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Programme of Events

Outdoor Activities

    - 30 April 2009


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Armagh Wildlife Society

30th April 2009

The first of the Society's 2009 outdoor events was held on the evening of Thursday 30th April, led by C.A.W.S. member Ken Thompson; the meeting time was 7.30 pm in the lane near Lough Shark (also known as Acton Lake) about a mile north of Poyntzpass, Co. Armagh. A total of 10 people were present, including six CAWS members (Leader Ken Thompson, Ian Rippey, Marion Gilliland-Hodges, Robert Somerville, Mrs. Doris Walker, Miss Helen Greenlee), and four visitors of which two, Mr. Joe Devlin and Ms. Elizabeth Close, live locally.

We were fortunate with the weather (especially compared with several evening events in recent years which were either held in rain or rained off) which was fairly bright and sunny, though as it was early evening and still April, the temperature dropped fairly steadily. Unfortunately (unknown to us at the time the meeting was arranged), the footbridge leading to the shore of the lake had been removed some time ago, and though there were one or two possible crossing points along the muddy bed of the canal where the water was shallow, it was felt too risky to attempt this. Instead, the decision was taken to walk some distance north along the path just west of the canal, and then retrace our steps and walk further south to near the southern end of the lake. It was noticed that at a couple of points, water was flowing from the direction of the lake into the canal through a small drain. Given that the Lough Shark visitor centre (including toilets) was built here a few years ago, it was felt strange that it was not easily possible, if at all, to get to the lake from this point (or we understand, from Poyntzpass either).

The event was intended to be one of general interest (Birds, Plants and Insects) and lived up to its promise. The ornithological highlights were at least five Whooper Swans, which are a mainly winter bird, so it is most unusual to see so many at the end of April, especially given that many spring migrants have already arrived in recent days. However we would not have been aware of this as there were larger numbers of Mute Swans along with these on the far end of the lake, had not Mr. Devlin had a tripod-mounted Leica telescope, which enabled us to get excellent views of the yellow rather than orange bills from this considerable distance, at which binoculars were less effective. Another highlight was a male Gadwall, a very uncommon "dabbling" duck in the county, though unfortunately a female with 2 ducklings close by proved to be not this species but the common Mallard, of which there was a very tame pair seen in a field at a distance of a few yards; a Greylag Goose, originally near the Swans, was later seen to fly fairly closely overhead. There were also many Tufted Duck and several Great Crested Grebes; spring migrants seen or heard included Sand Martin, Swallow, Grasshopper and Sedge Warbler. A dead male Large White butterfly (Pieris brassicae) was found by Mrs. Doris Walker along the lane leading to the railway line. As a number of Orange-tip butterflies (Anthocharis cardamines) had been seen earlier that day by Mr. Thompson during a preliminary visit, we were not totally surprised, though pleased, to find a male resting on one of the numerous flower heads of its larval foodplant Lady's Smock (Cardamine pratensis) with an egg close by, although by this time it was almost sunset; in spite of some searching no others could be found.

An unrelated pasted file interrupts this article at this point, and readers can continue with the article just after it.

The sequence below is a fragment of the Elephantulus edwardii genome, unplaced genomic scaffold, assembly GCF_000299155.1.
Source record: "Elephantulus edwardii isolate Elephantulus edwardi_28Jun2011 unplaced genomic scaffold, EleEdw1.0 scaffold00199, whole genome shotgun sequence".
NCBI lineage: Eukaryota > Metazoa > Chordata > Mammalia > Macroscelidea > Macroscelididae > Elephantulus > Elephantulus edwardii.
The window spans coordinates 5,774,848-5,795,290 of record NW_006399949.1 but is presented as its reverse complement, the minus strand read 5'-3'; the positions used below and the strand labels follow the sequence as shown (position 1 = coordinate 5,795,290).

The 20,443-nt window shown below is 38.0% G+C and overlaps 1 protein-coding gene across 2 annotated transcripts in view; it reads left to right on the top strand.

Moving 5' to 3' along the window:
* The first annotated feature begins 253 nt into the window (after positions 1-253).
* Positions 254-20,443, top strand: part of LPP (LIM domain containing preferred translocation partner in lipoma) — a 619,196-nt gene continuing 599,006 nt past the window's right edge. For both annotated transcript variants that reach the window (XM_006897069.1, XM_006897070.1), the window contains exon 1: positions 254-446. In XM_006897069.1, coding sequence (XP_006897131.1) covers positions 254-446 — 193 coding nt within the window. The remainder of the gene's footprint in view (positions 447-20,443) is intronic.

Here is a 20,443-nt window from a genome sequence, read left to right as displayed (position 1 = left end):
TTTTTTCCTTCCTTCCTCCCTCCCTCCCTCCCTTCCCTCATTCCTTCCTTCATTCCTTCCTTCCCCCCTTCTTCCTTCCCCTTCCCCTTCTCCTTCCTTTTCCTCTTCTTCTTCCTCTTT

These pictures of the butterfly taken by James O'Neill, who also managed to sweep a number of greenish caterpillars of an as yet unidentified moth (probably of the family Geometridae) from nearby hedgerows. The few Holly bushes seen were also beaten in an an unsuccessful attempt to flush out any specimens of the Holly Blue butterfly (Celastrina argiolus) which Mr. Devlin saw here in 2008, and which has rapidly colonised much of Co. Armagh after first being seen in the spring of 2006 (by James O'Neill above). Blackthorn (Prunus spinosa) was still flowering and low growing spring flowers seen included Violet (Viola riviniana), Marsh Marigold (Caltha palustris), Ground Ivy (Glechoma hederacea) as well as Ladys Smock.

Anthocharis cardamines - PHOTO James O'Neill Anthocharis cardamines - PHOTO James O'Neill

The next outing is an early morning birdsong at the Argory Estate near Moy on Saturday 16th May (not 2nd May as printed originally on the programme card, though the date is correctly shown in the covering letter) led by Mr. Joe Devlin, meeting at 7.00 am in the Car Park at Bonds Bridge beside the River Blackwater on the borders of Counties Armagh and Tyrone near Moy. I hope to see at least some of you there; it appears that a cafe opens around 9 am or so in Moy so it may be followed by breakfast!

The 2009/2010 programme is now available on the website.